Oct 29

Using technology to go beyond ‘face to face’ patient/student sessions.

My last blog argued that the good old ‘face to face’ session in which a patient talks about their lived experience to studentsĀ is an example of tokenism if its the only involvement approach used. Too often in the past these sessions have only been used by academics as a way of allowing students to hear ‘from the horses mouth’ what its like to experience health conditions of all kinds. What’s wrong with this, you may well ask? Well, nothing, if you do it properly, do not overuse this methodĀ and its not the only type of involvement method you use. ‘Doing it properly’ in my view requires academics to really get to know your expert patient and be kind to them. For example,Ā sorting outĀ transport issues such as taxis or car parking slots beforehand if required. Spend time before the session and after it to ensure the person is ok. Brief the students before the session. One of the most important aspects that enablesĀ a face to face session to work is for the teacher to stay in the room with the person and before any one shouts ‘power and control issues’, I see my role as the intermediateĀ to clarify issues between students and expert patient, not to controlĀ the session to my preconceived ends!Ā Ā Whilst its true that all teaching sessions need to have learning objectives, a session that exposes students to the lived experience of a personĀ is by its very natureĀ a unique learning opportunity for all, including myself as an academic, and the expert patient themselves. It is useful however for allĀ these good practices to be included as a protocol for staff who are inexperienced with such a session and would otherwise lack the confidence toĀ do them (this lack of confidence is then a barrier if it prevents some academics from utilising lived experience sessions).

Sometimes however the retelling of a strong, emotionally resonant story can be very difficult for a person, particularly if they are regularly asked to tell it to differing audiences. In this case I have utilised recording the story (for example, using an mp3 recorder)Ā and making it available to students to listen to as an audio podcast.Ā Any face to face session could then be utilised as a question and answer session if appropriate.Ā Alternatively, why not utilise online resources?Ā  Q and A online forums, blogs and wikis are examples of how technology can be utilised to enable students to be exposed to the lived experience if the person themselves fely comfortable with such technology.Ā Ā Recently with a colleagueĀ  l was involved in a meeting with a group of expert patients on the planning of a Q & A panel for students. One person was unable to attend the meeting in person so we utilised Skype to enable that person to be equally involved in the discussions. Using technology such as this can enable evenĀ the most disabled of patients to participate in involvement activities. A colleague once said to me they didn’t ask patients to attend face to face sessions as most of them would be too disabled! Using technology as in the previous example can help overcome such barriers.

As technology becomes ever more important within the education of students, there is no reason why we cannot also utilise it more to beĀ creativeĀ and allow our students to be exposed to the lived experiences in more accessible ways. These canĀ help overcome access and ’emotional fatigue’ problems that can often arise when a person addresses students in person. However,Ā  if that method is usedĀ as I have argued, please be kind in the way it is conducted and always adhere to the needs of the person involved.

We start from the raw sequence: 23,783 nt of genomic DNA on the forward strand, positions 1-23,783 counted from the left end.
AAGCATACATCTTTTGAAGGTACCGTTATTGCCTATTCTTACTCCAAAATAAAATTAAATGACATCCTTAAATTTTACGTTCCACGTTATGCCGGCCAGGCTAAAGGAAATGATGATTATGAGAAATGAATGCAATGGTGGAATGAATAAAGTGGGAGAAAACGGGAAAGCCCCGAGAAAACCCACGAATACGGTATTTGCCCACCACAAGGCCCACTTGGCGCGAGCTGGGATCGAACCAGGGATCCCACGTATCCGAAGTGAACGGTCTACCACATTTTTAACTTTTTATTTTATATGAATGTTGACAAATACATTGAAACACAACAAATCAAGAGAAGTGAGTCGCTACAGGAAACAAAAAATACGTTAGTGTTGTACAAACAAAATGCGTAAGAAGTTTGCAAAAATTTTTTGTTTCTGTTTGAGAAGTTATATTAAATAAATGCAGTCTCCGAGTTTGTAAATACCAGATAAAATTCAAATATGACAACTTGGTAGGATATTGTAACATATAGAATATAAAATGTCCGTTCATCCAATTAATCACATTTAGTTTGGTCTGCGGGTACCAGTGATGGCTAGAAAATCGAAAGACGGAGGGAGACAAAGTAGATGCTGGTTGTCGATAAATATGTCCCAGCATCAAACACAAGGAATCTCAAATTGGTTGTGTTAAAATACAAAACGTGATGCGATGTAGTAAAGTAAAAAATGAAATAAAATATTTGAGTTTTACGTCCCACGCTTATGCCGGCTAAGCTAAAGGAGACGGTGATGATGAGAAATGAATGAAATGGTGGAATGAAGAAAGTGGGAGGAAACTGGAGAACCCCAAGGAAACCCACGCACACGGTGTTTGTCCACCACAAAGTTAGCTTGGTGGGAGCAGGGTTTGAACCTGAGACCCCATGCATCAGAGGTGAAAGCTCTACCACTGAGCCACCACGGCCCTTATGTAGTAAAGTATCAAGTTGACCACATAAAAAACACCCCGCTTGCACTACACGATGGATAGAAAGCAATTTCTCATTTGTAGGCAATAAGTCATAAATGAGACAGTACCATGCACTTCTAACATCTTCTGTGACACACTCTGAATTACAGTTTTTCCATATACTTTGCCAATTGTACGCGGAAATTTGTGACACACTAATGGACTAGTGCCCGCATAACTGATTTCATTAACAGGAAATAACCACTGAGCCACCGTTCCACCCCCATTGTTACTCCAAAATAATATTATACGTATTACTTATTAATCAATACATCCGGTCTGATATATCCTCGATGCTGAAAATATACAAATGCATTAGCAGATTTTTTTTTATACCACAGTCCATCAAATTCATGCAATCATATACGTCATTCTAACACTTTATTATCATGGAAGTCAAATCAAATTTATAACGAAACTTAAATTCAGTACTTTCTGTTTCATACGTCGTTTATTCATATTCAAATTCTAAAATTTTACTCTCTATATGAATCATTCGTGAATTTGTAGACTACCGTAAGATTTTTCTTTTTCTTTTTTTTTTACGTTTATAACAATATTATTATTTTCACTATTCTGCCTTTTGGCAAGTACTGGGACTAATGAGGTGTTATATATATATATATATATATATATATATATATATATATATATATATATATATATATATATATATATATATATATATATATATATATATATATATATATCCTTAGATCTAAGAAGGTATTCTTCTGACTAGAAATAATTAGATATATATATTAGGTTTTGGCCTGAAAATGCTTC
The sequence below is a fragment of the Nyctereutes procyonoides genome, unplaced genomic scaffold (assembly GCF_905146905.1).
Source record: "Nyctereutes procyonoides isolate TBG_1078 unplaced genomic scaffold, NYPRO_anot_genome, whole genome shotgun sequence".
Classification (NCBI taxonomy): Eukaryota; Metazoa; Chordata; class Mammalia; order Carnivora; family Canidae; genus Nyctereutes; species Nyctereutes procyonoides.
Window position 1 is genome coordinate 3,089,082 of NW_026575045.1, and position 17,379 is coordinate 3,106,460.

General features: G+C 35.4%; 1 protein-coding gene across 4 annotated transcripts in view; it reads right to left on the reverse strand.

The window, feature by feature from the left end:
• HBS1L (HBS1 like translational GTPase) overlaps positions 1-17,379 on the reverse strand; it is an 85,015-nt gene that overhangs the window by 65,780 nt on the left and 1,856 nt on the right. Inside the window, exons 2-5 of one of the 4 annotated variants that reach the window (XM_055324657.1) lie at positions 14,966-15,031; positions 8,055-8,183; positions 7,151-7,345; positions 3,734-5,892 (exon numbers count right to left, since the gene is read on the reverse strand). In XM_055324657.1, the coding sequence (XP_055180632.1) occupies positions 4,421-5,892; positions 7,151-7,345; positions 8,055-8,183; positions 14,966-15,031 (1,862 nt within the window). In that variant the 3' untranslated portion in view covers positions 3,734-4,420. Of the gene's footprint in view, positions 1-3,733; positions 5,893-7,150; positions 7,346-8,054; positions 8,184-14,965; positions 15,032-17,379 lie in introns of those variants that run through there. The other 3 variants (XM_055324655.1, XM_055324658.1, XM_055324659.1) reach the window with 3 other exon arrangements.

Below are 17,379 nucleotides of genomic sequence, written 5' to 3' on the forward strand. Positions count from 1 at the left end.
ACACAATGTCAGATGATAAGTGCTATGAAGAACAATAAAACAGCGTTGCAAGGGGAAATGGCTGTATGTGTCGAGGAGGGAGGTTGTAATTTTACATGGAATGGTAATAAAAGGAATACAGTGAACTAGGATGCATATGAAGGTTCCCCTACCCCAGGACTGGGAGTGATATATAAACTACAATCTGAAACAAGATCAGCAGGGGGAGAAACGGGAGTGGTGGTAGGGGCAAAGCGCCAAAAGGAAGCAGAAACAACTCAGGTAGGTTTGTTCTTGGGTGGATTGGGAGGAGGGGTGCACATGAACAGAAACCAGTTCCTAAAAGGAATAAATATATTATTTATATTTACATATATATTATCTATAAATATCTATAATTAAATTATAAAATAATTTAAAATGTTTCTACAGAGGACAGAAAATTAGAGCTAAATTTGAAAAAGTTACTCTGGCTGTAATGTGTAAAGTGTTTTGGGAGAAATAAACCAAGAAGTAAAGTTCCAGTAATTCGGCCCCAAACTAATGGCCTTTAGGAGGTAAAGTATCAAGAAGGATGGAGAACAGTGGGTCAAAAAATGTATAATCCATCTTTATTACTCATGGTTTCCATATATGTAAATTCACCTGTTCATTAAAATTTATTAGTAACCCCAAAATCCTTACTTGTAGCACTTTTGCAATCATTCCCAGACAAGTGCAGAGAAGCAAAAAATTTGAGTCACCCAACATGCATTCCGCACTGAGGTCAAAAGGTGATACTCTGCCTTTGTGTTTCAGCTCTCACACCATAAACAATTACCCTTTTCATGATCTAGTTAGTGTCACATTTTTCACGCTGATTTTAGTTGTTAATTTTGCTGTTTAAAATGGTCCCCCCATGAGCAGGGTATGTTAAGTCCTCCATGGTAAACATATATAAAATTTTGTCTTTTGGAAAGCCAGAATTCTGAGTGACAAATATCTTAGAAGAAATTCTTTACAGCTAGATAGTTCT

1. Sarah Woodcock

    This is an interesting read with some excellent points Trevor; when we had a service user in last year to speak to us it did seem a daunting prospect for her having to talk to 19 nursing students! She managed well all things considered.

    There is an article in Nurse Education Today, V 28, Issue 5, (2008), you may be interested in Trevor, which discusses the evaluation of a project involving MH service users in pre-reg MH nursing education. The article touches on some of the points you have raised; namely service users and students engaging in online discussions blending e-learning and enquiry based learning alongside how successful the project was.

    Who better to listen to about how MH professionals are perceived than MH service users? Education is not just about books and lectures; being able to communicate and interact with willing MH service users brings an almost 3D component to learning. If there could be an easier way for this to take place where the service user could feel more comfortable then it can only be a way of enhancing education for nursing students.


    1. Trevor Kettle

      Thanks for your comments Sarah. I will check out the article. As you say, education is not just about books and lectures.

  2. Farhan

    Hi Trevor,

    Great article; Patients are unique source of learning for health professional and care givers. It is extremely important that we look after this precious resource appropriately. Emotional fatigue and telling emotional stories repeately can be really challenging for the Patients. Modern day video technology enable us to limit the impact of emotional fatigue on patients, carers and relatives.
    I condsider every patient as an expert patient because what he/she is going through no one else can go through. We should aim to learn from every single patients and use techonlogy to Enpower patients to share their stories without any fear or reservations.

    Good work keep it up!

    Best wishes


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